Violence and the Sacred

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Violence and the Sacred
Violence and the Sacred (French edition).gif
The French edition
Author René Girard
Original title La Violence et le sacré
Translator Patrick Gregory
Language French
Subject Anthropology
Published
  • 1972 (in French)
  • 1977 (in English)
Media type Print
Pages 352
ISBN 0-8264-7718-6

Violence and the Sacred (French: La violence et le sacré) is a 1972 book by French anthropologist René Girard.

Background[edit]

Written while Girard was distinguished professor at the State University of New York at Buffalo, Violence and the Sacred was the product of a decade's research, and represents the first substantial stage of Girard's exploration of the ramifications of his theory of mimetic desire in relation to anthropology, Greek tragedy, and mythology.[1]

The work was influenced by Georges Bataille.[2]

Summary[edit]

Girard offers a series of hypotheses about the generation and stabilization of cultural order in primitive societies and human communities in general. He argues that mimetic desire often leads inexorably to rivalry and conflict, and that the origins of cultural order and stability reside in repeated acts of collective violence against a lone victim or group of victims, the scapegoat. Girard postulates a hypothetical morphogenetic mechanism accounting for the generation of cultural and social order: the surrogate victim mechanism.[1]

Religion is seen by Girard as a way of regulating social violence and creating social cohesion. He argues that through sacrifice, the violence that threatens the community is ritually cast out, turned outwards rather than inwards on to the members of the community. Girard, who sees society as an affair of men and says this explicitly, relates sacrifice to religion: he sees the function of religion as keeping violence out of the community by means of the mechanism of the scapegoat, or the ritual which substitutes for it.[3]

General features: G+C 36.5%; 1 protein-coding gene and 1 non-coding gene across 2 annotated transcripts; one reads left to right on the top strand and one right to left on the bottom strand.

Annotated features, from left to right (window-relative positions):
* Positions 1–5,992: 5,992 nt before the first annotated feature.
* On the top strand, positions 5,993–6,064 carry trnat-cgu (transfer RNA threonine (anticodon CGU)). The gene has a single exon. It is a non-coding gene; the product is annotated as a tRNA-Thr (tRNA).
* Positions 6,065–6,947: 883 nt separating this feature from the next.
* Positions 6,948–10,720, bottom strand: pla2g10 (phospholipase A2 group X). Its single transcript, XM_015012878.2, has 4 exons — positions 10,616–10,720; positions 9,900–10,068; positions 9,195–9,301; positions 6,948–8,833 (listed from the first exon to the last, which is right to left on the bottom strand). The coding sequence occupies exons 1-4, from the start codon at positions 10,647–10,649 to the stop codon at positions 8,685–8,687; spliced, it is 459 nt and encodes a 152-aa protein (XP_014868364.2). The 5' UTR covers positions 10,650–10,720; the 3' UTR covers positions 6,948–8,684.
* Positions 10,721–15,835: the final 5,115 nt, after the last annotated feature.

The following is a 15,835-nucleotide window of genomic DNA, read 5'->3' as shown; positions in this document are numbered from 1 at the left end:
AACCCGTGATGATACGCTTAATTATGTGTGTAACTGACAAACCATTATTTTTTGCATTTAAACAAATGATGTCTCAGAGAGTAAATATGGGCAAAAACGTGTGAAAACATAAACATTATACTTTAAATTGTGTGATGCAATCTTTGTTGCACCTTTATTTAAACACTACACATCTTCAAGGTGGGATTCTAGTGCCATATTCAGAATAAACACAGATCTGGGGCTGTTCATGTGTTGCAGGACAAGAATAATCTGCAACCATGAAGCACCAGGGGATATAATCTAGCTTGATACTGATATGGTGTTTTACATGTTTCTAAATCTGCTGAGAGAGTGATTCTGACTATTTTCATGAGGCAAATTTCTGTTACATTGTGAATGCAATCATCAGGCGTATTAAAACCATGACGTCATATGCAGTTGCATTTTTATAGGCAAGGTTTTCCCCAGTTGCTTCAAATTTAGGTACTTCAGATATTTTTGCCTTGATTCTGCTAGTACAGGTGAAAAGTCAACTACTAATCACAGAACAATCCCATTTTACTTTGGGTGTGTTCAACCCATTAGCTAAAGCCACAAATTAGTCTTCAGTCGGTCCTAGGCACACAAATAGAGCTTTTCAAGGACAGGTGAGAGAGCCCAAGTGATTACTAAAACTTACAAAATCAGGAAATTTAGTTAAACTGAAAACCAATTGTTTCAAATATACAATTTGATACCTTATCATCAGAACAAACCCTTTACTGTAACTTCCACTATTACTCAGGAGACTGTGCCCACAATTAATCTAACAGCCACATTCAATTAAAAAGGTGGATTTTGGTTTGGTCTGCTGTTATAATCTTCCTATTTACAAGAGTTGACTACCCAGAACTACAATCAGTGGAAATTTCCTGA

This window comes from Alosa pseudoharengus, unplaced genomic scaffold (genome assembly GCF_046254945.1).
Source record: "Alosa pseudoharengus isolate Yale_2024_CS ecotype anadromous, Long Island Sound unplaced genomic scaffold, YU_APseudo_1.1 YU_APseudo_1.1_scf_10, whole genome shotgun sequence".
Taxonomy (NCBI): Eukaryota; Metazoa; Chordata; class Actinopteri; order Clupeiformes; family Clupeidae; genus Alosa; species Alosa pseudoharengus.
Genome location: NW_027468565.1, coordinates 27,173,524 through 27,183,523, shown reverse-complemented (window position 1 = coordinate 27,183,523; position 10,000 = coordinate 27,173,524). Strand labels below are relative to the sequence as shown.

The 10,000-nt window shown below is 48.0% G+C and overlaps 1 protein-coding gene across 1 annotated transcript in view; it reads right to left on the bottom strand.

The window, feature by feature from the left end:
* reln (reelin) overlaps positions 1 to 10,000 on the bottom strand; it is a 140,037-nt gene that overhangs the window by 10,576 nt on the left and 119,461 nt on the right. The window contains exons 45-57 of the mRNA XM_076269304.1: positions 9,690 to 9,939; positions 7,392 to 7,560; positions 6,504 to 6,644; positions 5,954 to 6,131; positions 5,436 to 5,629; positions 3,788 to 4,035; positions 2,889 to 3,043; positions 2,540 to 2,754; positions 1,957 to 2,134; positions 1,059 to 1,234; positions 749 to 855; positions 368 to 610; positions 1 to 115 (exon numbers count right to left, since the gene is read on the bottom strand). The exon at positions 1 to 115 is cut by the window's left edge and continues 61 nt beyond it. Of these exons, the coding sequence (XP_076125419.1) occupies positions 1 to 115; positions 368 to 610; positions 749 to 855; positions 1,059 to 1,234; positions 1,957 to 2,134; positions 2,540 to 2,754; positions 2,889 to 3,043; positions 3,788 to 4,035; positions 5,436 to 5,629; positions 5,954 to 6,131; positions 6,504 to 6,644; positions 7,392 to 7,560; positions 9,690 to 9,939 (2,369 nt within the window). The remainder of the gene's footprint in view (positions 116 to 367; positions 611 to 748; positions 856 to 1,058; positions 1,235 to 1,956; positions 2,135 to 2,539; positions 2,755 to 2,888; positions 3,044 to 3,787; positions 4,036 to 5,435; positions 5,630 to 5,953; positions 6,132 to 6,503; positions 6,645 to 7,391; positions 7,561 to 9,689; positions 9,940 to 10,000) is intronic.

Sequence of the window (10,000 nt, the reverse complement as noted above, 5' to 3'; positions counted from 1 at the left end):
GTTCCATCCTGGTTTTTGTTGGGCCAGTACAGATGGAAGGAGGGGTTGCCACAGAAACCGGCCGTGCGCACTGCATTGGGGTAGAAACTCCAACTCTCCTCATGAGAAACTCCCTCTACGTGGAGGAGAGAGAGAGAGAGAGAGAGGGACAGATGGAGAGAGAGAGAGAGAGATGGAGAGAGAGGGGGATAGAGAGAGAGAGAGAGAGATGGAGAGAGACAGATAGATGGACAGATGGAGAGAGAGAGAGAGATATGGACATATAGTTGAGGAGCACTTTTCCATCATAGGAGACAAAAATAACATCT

Reception[edit]

Violence and the Sacred was greeted by a fanfare in Le Monde. G. H. de Radkowski gave it a laudatory review, asserting that it represented an enormous intellectual achievement, and a highly unique one: for Radkowski, it was "the first authentically atheistic theory of violence and the sacred". Violence and the Sacred was translated into English in 1977, and of Girard's works, it is the one which Anglophone theorists are most familiar with. Girard was awarded the Prix de l'Académie française for the book.[1] Classicist Norman O. Brown writes that while Violence and the Sacred is influenced by Bataille's work, it is better known. He sees the purpose of Violence and the Sacred as being to frighten people into returning to orthodox religion. According to Brown, Pope John Paul II liked the book.[2]

Nevertheless, Violence and the Sacred has been seen as hostile to religion.[1]

For Luce Irigaray, Girard's account of sacrifice and its function corresponds to the model of male sexuality described by Sigmund Freud: the model of tension, discharge, and homeostasis. Irigaray believes that there is a more fundamental sacrifice that Girard does not mention: mothers, who are a "totem prior to any designated totem". Relations between men and women are paralyzed because society does not recognize this initial sacrifice. Irigaray suggests that violence could be mediated in ways different from the mechanism characteristic of male violence described by Girard, and insists on the need for rites and paroles, words or symbolizations.[3]

See also[edit]

References[edit]

  1. ^ a b c d Fleming, Chris (2004). René Girard: Violence and Mimesis. Cambridge: Polity Press. pp. 1, 7, 8, 111. ISBN 0-7456-2948-2. 
  2. ^ a b Brown, Norman O. (1991). Apocalypse and/or Metamorphosis. Berekley and Los Angeles, California: University of California Press. p. 192. ISBN 0-520-07298-7. 
  3. ^ a b Whitford, Margaret (1991). Luce Irigaray: Philosophy in the Feminine. London and New York: Routledge. p. 145. ISBN 0-415-05969-0.